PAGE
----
The risk of dementia, including Alzheimer's, was significantly higher in people who had experienced a traumatic brain injury (TBI) than with people who had no history of TBI, according to one of the largest studies to date on that association.
The study found that overall, those who sustained a TBI were 24% more likely to be diagnosed with dementia over the study period compared to those who had not suffered such an injury.
In a separate project, Irish researchers are now looking to recruit 100 adults - without dementia or any form of significant cognitive difficulty - for a large scale study which hopes to identify early signs of dementia years before memory loss and confusion develop.
"Individuals with a history of TBI, including those with less severe injuries have an increased risk of developing dementia, even decades after the injury".
Suffering a severe concussion in your twenties increases the risk of developing dementia in the next 30 years by more than two thirds, a major study has warned.
The scientists involved in the brain injury and dementia research identified every diagnosis of TBI from the health records of a Danish population of 2.8 million people between 1977 and 2013.
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"Severe TBI is particularly frequent in young people, and it is concerning that the risk of dementia is particular high in relatively young persons who suffer TBI", co-author Jakob Christensen, an associate professor of neurology at Aarhus University Hospital in Denmark, said in a statement. According to the study authors, more than 50 million people every year experience a traumatic brain injury. Of the people without dementia, 4.7 percent had suffered a brain injury. Among first TBI diagnoses, 85 percent had been characterized as mild and 15 percent had been characterized as severe or skull fracture.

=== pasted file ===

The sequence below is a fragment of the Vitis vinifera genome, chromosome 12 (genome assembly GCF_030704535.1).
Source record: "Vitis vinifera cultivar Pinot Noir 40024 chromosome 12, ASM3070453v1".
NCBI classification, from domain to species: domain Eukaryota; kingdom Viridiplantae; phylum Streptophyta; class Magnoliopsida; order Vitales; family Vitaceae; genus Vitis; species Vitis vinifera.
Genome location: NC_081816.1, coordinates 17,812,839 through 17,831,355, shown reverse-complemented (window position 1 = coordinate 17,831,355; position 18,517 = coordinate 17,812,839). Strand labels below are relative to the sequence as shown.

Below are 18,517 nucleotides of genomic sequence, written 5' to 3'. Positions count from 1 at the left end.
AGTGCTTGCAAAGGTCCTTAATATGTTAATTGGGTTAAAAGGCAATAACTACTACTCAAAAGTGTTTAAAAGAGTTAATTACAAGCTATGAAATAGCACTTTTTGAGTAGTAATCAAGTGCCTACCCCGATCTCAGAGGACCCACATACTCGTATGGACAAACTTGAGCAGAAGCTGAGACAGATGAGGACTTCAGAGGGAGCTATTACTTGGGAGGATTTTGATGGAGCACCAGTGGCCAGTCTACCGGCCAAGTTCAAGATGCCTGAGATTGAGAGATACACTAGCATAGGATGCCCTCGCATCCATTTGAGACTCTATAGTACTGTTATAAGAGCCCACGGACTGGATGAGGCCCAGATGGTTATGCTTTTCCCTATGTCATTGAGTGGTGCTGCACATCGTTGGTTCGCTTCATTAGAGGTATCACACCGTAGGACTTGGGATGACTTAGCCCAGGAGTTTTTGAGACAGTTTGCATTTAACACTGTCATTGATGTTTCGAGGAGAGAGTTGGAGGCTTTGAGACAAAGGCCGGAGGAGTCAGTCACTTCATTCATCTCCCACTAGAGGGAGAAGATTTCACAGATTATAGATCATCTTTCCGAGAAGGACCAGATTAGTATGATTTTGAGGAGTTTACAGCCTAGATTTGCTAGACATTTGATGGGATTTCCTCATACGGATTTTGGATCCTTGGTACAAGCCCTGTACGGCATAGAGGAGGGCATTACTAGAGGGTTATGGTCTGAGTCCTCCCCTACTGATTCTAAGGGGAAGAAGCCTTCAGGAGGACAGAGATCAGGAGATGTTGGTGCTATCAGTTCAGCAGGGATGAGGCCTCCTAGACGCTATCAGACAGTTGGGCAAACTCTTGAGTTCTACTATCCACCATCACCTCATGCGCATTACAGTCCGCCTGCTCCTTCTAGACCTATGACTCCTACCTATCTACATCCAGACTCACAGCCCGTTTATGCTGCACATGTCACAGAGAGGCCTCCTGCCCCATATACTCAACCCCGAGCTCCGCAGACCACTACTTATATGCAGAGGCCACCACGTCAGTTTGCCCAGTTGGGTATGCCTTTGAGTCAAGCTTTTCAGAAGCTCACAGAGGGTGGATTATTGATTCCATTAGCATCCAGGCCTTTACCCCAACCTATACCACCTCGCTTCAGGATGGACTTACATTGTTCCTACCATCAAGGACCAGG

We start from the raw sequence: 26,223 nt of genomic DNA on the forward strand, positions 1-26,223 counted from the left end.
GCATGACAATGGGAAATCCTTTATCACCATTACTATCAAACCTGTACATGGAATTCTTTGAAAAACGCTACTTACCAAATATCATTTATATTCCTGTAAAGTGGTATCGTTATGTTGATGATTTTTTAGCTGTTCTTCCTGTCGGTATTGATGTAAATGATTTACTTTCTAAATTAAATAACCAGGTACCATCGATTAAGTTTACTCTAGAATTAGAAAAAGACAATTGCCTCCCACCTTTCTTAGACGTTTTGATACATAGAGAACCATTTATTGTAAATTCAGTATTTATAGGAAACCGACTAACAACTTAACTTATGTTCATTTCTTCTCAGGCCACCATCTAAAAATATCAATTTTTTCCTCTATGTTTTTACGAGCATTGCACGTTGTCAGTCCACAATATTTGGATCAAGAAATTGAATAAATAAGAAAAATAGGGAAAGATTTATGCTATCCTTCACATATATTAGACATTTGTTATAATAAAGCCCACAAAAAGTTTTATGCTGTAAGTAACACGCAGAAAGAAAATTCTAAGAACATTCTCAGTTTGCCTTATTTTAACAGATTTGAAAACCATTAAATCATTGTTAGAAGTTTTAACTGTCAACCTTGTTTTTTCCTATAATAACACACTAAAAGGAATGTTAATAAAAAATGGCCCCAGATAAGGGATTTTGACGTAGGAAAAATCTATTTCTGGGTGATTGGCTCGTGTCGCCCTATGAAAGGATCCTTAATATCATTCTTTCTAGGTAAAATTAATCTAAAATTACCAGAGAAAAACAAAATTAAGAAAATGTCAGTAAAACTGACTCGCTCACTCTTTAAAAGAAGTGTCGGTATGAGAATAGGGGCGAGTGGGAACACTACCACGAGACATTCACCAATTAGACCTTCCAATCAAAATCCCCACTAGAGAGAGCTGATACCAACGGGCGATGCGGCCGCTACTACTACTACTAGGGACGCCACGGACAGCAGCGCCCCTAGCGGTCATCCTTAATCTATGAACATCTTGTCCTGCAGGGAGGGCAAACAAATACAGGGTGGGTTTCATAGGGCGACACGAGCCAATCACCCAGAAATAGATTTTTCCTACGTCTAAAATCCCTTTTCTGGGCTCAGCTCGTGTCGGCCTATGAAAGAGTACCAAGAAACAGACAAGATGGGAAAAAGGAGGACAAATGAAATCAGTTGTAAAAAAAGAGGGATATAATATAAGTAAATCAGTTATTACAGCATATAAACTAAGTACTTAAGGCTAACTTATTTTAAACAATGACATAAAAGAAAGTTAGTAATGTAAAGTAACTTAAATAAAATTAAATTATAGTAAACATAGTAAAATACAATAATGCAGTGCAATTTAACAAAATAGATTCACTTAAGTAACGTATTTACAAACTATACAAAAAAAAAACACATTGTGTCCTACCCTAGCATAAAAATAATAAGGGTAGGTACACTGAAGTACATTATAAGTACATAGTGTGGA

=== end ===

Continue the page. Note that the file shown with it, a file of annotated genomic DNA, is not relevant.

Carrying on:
The new study took account of other influences on dementia risk including diabetes, heart disease, depression and substance abuse.
The researchers noted that while previous research has suggested a link between TBI, including concussion, and subsequent dementia, earlier studies have been limited in size and details, and have had short follow-up periods.
"There are some cognitive rehabilitation strategies that may decrease the cognitive deficits associated with a brain injury", Fann said.
The researchers note that the absolute risk remains low, but one must remain especially mindful nevertheless. "If they have a history of traumatic brain injury, they should do their best to prevent further traumatic brain injuries". This also applies to minor injuries such as a concussion. And they looked at other types of trauma, such as broken bones, and found that brain injuries were more closely tied to dementia.